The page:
Attack The Block

As you can probably tell I do not review a lot of new releases. There are several reasons behind that decision mainly my prefances in what I like and my lack of funds. I cannot be sitting in a dark sticky theater for five hours at a time catching up on the new releases and I am not lucky enough to get screeners in the mail. So I stick to films that are readily available and easy to access… this usually means old or classic films. I love watching classic films a lot so it doesn’t really bother me that I can’t see every new release. But every once in a while the film blogs I read all converge to create a fervor around one new release that I can’t get out of my head. I want to watch this film so bad that the interminable wait until I finally get a hold of a rental copy of it is way past annoying. That is what happened to me with Attack the Block. Although it came out a couple of weeks ago on DVD and Blu-ray discs, I had other stuff to watch, so I had to wait until now. The wait has been unbearable. I almost died….

Attack The Block is about a bunch of young hoodlums who live in a “block” or an apartment building in London. I know they are hoodlums because they rob, ride around on bikes and talk in a British slang that is sometimes hard to understand. They fight these alien things that are just black creatures with huge gaping glowing teeth. To me they are genuinely frightening. These creatures keep following the “gang” and they have to defend their block from these animistic aliens.

There are a couple of things that made this film stand out from other creature films. One of them is the use of real English youth. Their language, cloths, and their attitudes reflect what is really going on in the neighborhood in which they live. Thus the setting feels authentic and their actions feel justified. I know that if I go to a block I would see these kids walking around trying to blow shit up, hustling or robbing people. It is because not only did the director and casting director cast real youths, but screenwriter wrote roles for them that on the surface seem to be stereotypical, but as the film goes deeper and the action gets more heady, the stereotypes sort of wash away and reveal true people who are really scared out of their minds. One of the most obvious of these stereotypes has to do with the preppy white man who goes to buy weed from the kingpin at the top of the block. He listens to the most popular rap, gets stoned, wears the most ridiculous hair cut that only English hipsters can pull off and he lives with his parents. But by the end of the film when he is done freaking out because he is sooo stoned, he ends up knowing a lot more than first thought. He understands why the creatures are chasing them, how to stop them, and contributes significantly to the ending of the film. The same thing happens with the woman we see the hoods rob at the beginning. At first she is nothing but a scared fragile young nurse, but she reveals she has much more strength than first thought. She even goes with the boys to defend the block and holds up her own against them.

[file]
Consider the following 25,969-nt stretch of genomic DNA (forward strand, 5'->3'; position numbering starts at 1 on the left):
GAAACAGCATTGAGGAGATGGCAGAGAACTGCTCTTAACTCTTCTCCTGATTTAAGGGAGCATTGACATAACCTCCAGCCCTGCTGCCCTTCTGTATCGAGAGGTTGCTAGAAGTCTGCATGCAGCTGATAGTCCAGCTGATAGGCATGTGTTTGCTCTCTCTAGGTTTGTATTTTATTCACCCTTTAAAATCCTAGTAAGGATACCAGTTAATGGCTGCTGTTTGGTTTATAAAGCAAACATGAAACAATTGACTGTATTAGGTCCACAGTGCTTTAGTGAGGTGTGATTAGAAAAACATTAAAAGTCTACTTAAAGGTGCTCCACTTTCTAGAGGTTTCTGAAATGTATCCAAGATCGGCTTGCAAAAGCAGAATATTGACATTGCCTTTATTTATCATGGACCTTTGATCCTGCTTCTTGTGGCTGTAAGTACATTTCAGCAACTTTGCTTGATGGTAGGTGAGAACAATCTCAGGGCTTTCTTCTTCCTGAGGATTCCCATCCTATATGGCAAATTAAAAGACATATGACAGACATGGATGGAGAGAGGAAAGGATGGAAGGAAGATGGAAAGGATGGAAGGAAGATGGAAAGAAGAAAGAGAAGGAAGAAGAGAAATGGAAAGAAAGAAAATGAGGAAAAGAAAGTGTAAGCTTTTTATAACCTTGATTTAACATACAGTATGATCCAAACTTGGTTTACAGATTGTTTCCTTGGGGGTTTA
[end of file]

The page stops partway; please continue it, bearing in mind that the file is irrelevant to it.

If you have read any reviews for this film, chances are they mentioned the creatures. Essentially a big dog with glow in the dark teeth, they are one of the more scarier creatures I have seen on film. Although you would think they wouldn’t be at all. But the director realizes that every great creature in cinematic history has one trait that scares the bejesus out of people. Whether it is the way the creature walks, the way it eats, the eyes, the mouth, the sliminess or the skin of the creature, it doesn’t matter just as long as the creature is effectively scary. For this creature the glowing snarling teeth shouldn’t work, but they do. Is it because everything else is blacked out and all you can see is the slobbering teeth? Is it because the teeth seem to be at head length so all they have to do is get close enough for head to be snapped off? Is it because I am just a scaredy cat? Whatever the answer, this film would not have worked if the creatures were not scary and the fright was not shown on the characters’ face. I commend the director in choosing to use animatronics as opposed to straight CGI. The reactions you got from these young children are much more visceral and real than say a film like John Carter.

The wait and the hype behind a film usually does not pay off for me. I start to think that the hyped film will fill some empty void in my soul but how can anything live up to that experience? Then sometimes you get a film like this that deserves the hype and the wait . I am glad I finally watched the film…. Now to look enviously at the amazon page wishing I can justify the purchase of the Blu-ray.


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